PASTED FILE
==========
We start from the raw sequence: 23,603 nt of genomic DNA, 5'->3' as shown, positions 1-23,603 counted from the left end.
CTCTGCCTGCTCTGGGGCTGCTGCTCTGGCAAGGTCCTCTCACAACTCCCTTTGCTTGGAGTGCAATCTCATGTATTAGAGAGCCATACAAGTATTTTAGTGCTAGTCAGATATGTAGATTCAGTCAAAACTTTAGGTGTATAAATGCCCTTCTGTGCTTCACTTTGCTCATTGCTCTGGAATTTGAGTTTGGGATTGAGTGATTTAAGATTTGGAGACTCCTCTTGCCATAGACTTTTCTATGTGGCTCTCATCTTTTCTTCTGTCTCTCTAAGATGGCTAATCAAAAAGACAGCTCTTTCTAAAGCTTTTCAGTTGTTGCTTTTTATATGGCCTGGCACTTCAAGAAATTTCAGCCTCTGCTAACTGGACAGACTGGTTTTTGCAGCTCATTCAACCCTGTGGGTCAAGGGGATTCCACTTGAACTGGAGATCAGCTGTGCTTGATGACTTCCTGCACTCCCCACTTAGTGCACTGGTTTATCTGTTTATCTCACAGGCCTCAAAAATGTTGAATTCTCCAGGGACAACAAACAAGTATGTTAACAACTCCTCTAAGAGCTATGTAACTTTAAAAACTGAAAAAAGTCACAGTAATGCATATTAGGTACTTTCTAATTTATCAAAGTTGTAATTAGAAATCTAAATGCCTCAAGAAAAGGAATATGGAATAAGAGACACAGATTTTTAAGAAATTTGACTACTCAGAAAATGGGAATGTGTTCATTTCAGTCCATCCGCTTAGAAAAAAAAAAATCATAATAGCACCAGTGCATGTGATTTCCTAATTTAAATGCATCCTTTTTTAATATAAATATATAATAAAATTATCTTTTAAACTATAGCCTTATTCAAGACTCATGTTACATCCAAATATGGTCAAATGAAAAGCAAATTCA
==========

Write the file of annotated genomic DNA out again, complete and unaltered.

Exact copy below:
We start from the raw sequence: 23,603 nt of genomic DNA, 5'->3' as shown, positions 1-23,603 counted from the left end.
CTCTGCCTGCTCTGGGGCTGCTGCTCTGGCAAGGTCCTCTCACAACTCCCTTTGCTTGGAGTGCAATCTCATGTATTAGAGAGCCATACAAGTATTTTAGTGCTAGTCAGATATGTAGATTCAGTCAAAACTTTAGGTGTATAAATGCCCTTCTGTGCTTCACTTTGCTCATTGCTCTGGAATTTGAGTTTGGGATTGAGTGATTTAAGATTTGGAGACTCCTCTTGCCATAGACTTTTCTATGTGGCTCTCATCTTTTCTTCTGTCTCTCTAAGATGGCTAATCAAAAAGACAGCTCTTTCTAAAGCTTTTCAGTTGTTGCTTTTTATATGGCCTGGCACTTCAAGAAATTTCAGCCTCTGCTAACTGGACAGACTGGTTTTTGCAGCTCATTCAACCCTGTGGGTCAAGGGGATTCCACTTGAACTGGAGATCAGCTGTGCTTGATGACTTCCTGCACTCCCCACTTAGTGCACTGGTTTATCTGTTTATCTCACAGGCCTCAAAAATGTTGAATTCTCCAGGGACAACAAACAAGTATGTTAACAACTCCTCTAAGAGCTATGTAACTTTAAAAACTGAAAAAAGTCACAGTAATGCATATTAGGTACTTTCTAATTTATCAAAGTTGTAATTAGAAATCTAAATGCCTCAAGAAAAGGAATATGGAATAAGAGACACAGATTTTTAAGAAATTTGACTACTCAGAAAATGGGAATGTGTTCATTTCAGTCCATCCGCTTAGAAAAAAAAAAATCATAATAGCACCAGTGCATGTGATTTCCTAATTTAAATGCATCCTTTTTTAATATAAATATATAATAAAATTATCTTTTAAACTATAGCCTTATTCAAGACTCATGTTACATCCAAATATGGTCAAATGAAAAGCAAATTCA